H.3448 <http://www.scstatehouse.net/115_2003-2004/bills/3448.htm> a Business Agenda bill that would ensure that employment-at-will is preserved as the law of South Carolina, passed the House this week and a similar bill is gaining momentum in the Senate. After a short debate Tuesday, the House bill received second reading approval 102-9. It received routine third reading approval Wednesday.

    Rep. Harry Cato, chairman of House LCI, told the House that the bill is fair to both employees and employers because it encourages communications in the workplace.

    Recent state court decisions have eroded South Carolina's
    employment-at-will doctrine, which has been and continues to be
    challenged in the courts by plaintiffs who allege exceptions either
    under contract or public policy theory.

    Traditionally, either the employer or the employee has had the ability to end an at-will employment relationship at any time and for any reason.

    This bill, described as one of the most important bills of this session, will codify employment-at-will into the South Carolina Code of Laws and undo many of the court's erosions of a key public policy -- including a state Supreme Court ruling that found an employer created a contract by giving workers an employee handbook.

    "The handbook is the procedure, but it is not a contract," Cato said as he explained the bill.

    Voting against the bill in the House were Reps. Breeland, Cobb-Hunter, M. Hines, Hosey, Lloyd, Mack, Moody-Lawrence, Rutherford and Weeks.

    Rep. Cobb-Hunter congratulated the committee on "taking a terrible bill and making it a bad bill." Chairman Cato said, "Thanks."

    The bill was referred to Senate LCI Wednesday. Earlier Wednesday, a subcommittee of Senate LCI approved S.290
    <http://www.scstatehouse.net/115_2003_2004/bills/290.htm> -- the Senate version of the employment-at-will bill. The subcommittee members are Sen. O'Dell, chairman, Sen. McConnell, Sen. Ford and Sen. Leatherman. All but Sen. Ford voted for the bill.

    With Regards... devildog
     
  2. HBFOXJr

    HBFOXJr LawnSite Bronze Member
    Posts: 1,712

    So the jist of this is, don't have grievance and discipline stuff in there. Simply this is the way it is done here. If you violate these rules you may be terminated with out notice.

    I have new employees sign for the handbook, uniforms I loan them and anything else that need permanent tracking or remembering. I document every reprimand given for a violation. The reprimands are hand written by me in carbon duplicate. One is given to the employee and one put in there file.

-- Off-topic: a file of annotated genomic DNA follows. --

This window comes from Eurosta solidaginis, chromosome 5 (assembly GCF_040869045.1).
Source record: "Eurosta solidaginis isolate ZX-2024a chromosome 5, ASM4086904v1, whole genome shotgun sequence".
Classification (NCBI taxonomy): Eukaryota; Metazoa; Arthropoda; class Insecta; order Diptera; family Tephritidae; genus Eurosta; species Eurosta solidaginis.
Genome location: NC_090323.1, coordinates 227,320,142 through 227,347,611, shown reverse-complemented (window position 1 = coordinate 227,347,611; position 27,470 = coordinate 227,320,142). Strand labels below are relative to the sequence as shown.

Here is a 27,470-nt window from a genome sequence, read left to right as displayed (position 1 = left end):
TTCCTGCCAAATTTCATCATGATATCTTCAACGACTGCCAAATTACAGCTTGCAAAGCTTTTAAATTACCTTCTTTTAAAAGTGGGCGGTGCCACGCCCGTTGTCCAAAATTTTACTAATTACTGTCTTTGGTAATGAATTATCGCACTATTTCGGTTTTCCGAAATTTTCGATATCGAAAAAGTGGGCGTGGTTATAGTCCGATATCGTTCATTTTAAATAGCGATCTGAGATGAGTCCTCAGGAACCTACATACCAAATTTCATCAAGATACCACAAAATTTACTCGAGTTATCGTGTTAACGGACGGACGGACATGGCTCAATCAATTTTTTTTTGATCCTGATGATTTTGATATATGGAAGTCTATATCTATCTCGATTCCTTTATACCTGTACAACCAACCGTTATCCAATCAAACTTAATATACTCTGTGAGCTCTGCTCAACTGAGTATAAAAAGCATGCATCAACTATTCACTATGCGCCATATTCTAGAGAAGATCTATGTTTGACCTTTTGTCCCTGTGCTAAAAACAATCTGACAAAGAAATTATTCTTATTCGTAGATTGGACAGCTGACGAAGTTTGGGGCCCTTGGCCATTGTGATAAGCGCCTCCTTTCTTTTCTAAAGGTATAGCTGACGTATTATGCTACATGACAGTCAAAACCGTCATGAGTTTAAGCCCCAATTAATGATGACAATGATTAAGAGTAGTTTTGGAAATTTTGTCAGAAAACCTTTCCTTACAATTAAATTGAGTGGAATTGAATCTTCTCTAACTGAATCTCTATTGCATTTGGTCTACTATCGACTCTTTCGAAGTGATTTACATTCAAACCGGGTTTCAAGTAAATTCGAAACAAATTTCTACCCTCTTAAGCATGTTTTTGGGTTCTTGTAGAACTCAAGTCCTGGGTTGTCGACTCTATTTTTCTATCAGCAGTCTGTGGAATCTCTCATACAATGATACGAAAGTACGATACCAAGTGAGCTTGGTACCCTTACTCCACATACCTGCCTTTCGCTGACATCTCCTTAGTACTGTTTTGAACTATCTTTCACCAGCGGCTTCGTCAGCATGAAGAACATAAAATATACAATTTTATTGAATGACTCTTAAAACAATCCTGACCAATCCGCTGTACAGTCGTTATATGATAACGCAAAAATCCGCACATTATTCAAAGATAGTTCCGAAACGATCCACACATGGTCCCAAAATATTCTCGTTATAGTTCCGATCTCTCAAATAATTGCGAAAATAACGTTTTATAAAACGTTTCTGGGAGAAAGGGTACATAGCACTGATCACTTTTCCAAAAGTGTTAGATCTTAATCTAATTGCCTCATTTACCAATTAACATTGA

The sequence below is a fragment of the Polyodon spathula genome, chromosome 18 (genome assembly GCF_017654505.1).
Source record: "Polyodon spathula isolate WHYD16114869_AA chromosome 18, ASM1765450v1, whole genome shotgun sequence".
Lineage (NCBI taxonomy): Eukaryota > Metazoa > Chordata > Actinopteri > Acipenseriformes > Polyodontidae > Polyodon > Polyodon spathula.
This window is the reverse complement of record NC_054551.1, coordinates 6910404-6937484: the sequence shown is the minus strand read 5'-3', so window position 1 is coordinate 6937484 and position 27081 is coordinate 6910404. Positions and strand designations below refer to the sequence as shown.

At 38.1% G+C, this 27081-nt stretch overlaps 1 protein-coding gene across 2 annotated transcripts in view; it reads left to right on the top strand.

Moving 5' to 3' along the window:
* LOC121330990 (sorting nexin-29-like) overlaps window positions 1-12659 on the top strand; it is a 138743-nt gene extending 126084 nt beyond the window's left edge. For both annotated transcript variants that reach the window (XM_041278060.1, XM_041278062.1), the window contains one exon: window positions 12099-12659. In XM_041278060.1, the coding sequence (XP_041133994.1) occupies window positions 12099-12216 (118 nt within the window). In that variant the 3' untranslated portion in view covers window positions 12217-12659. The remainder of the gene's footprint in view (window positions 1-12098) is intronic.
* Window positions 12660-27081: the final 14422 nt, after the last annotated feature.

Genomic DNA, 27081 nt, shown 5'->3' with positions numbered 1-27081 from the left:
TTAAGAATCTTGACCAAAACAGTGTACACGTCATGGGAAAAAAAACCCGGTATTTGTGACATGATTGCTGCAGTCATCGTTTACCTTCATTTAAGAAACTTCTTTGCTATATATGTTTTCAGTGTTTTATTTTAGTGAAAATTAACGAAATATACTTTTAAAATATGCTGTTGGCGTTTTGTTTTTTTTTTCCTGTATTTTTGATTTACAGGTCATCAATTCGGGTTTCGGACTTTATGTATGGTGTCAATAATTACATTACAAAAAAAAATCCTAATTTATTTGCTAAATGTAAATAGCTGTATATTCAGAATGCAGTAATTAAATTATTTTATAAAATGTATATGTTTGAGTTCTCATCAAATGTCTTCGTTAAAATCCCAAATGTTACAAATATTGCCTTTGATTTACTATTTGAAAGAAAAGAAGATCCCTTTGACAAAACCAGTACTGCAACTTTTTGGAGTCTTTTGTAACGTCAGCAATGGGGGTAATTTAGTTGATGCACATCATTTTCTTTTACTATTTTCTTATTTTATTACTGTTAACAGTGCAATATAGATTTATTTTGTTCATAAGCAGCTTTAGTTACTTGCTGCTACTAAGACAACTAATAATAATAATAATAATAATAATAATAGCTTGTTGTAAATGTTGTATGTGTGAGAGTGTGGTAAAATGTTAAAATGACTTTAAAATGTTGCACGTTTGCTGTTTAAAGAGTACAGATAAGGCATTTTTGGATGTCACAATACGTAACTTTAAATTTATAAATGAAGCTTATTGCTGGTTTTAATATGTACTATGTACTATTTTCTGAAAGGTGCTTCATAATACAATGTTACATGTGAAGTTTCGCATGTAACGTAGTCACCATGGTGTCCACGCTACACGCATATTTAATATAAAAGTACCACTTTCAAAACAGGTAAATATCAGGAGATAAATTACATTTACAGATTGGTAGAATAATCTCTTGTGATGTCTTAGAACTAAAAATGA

3. CSRA Landscaping

    CSRA Landscaping LawnSite Bronze Member
    Posts: 1,232

    How timely that I came across this now... I'm just now putting together a rough draft of a handbook, which started out as a one-page list of general guidelines and sort of ... mushroomed.

    Any new info. on this?
     
  4. devildog

    devildog LawnSite Senior Member
    from sc
    Posts: 270

    Jeff, Not much new has happened. The House introduced H3448 that ratified our current at will employment status. It was ratified upon third vote and sent to the Senate Committee on labor in February. The Senate Committee has held meetings on both documents, to the end of the past legislative session. Its likely we will not know anything more of what will become of both until the Senate Committee Chair on Labor sets the agenda for the session that begins in January. With regards... devildog
     
  5. CSRA Landscaping

    CSRA Landscaping LawnSite Bronze Member
    Posts: 1,232

    OK, I appreciate the update. I don't see how in the world you find the time to keep abreast of this sort of thing! Hope business is well for you this time of year.
     
  6. morturf

    morturf LawnSite Senior Member
    from midwest
    Posts: 475

    So if I work for you and I quit at the height of the mowing season can u sue me for breaking the contract?? This would seem to be a 2 way street that they are opening here. Hmmm
    mike
     
  7. Team Gopher

    Team Gopher LawnSite Platinum Member
    from -
    Posts: 4,041

    Great find Devildog!

    Here is another post dealing with employee handbooks that may be helpful.

    employee handbook